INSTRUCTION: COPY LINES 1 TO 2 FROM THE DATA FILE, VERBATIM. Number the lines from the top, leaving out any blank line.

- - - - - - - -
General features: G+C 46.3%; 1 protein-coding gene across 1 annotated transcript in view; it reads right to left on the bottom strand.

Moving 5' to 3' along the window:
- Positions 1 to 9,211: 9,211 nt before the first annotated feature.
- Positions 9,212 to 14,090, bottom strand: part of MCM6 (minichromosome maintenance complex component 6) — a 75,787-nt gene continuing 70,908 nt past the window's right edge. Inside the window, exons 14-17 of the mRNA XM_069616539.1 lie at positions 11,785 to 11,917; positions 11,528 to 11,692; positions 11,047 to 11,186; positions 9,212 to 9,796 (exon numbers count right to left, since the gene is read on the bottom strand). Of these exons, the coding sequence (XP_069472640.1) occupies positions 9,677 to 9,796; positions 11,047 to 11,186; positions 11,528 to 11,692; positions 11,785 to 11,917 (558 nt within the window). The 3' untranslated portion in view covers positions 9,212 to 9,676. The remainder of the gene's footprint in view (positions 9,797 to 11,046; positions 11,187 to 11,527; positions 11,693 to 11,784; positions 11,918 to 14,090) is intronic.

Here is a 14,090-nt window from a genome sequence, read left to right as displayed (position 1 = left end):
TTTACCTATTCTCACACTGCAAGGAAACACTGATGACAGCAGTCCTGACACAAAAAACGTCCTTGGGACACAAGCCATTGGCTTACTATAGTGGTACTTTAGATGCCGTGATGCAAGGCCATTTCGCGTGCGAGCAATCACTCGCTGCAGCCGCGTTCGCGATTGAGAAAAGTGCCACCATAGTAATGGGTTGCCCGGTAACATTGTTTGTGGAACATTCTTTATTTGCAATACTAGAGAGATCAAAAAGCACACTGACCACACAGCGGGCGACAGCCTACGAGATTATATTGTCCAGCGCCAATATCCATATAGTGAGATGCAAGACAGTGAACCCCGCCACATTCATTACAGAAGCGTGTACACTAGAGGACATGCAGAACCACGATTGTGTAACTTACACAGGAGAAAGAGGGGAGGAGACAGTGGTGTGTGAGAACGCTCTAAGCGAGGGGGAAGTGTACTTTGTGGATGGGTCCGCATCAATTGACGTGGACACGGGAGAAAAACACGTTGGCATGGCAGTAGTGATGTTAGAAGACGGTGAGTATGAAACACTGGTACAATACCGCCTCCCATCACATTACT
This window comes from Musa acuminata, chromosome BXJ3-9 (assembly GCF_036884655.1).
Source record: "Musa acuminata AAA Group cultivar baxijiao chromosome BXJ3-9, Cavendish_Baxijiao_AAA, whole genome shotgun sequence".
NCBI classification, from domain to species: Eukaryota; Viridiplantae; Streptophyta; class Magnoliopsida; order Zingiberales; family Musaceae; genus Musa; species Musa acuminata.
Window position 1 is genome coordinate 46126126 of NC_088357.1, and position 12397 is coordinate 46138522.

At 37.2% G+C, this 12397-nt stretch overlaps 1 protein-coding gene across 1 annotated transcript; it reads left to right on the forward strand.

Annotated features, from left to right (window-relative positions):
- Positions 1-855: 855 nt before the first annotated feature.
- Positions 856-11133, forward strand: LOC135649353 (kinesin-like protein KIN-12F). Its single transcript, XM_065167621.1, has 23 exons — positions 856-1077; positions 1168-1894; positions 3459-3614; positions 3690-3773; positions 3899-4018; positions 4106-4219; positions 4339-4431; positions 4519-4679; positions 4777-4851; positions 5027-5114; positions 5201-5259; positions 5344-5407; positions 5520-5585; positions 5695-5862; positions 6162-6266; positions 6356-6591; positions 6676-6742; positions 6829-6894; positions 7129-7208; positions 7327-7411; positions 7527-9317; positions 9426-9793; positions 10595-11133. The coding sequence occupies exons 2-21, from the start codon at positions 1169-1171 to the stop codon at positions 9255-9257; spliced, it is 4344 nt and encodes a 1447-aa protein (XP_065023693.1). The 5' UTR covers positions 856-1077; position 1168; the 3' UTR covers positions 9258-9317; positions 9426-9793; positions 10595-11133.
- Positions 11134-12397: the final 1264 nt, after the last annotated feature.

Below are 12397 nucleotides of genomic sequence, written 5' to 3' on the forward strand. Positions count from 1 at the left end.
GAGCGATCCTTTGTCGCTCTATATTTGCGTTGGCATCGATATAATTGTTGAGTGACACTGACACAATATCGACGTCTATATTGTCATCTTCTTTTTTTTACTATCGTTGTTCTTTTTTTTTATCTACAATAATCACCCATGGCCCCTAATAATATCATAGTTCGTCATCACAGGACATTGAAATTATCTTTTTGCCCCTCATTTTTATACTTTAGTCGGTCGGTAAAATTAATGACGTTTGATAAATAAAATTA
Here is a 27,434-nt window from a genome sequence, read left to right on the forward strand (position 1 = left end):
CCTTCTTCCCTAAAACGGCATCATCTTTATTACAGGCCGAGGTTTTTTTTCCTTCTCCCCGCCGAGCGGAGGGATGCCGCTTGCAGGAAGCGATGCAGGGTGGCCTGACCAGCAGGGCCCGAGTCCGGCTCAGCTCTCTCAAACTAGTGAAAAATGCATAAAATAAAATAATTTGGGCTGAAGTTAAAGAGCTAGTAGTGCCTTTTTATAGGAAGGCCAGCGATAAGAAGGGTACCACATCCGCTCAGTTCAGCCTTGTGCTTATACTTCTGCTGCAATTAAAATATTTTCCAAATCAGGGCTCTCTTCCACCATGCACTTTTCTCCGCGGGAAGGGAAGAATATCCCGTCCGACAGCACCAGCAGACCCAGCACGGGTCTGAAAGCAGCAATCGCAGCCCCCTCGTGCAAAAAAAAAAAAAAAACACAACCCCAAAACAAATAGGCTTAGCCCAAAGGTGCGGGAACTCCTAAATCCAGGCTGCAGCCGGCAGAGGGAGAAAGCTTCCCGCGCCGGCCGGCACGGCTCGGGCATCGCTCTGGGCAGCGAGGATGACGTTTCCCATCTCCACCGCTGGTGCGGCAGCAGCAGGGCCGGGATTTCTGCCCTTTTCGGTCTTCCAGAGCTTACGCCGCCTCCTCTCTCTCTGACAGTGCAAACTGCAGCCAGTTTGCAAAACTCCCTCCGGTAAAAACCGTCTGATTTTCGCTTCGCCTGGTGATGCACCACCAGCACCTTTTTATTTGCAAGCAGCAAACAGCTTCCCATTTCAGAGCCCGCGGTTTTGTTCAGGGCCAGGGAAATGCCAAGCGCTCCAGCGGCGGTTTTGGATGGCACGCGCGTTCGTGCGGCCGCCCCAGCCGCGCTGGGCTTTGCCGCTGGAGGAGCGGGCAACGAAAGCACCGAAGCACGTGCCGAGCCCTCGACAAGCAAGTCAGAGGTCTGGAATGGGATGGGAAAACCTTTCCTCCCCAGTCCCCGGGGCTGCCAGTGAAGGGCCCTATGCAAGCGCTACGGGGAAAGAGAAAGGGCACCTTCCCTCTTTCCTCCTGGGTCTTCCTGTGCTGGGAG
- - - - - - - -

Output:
General features: G+C 46.3%; 1 protein-coding gene across 1 annotated transcript in view; it reads right to left on the bottom strand.

Moving 5' to 3' along the window: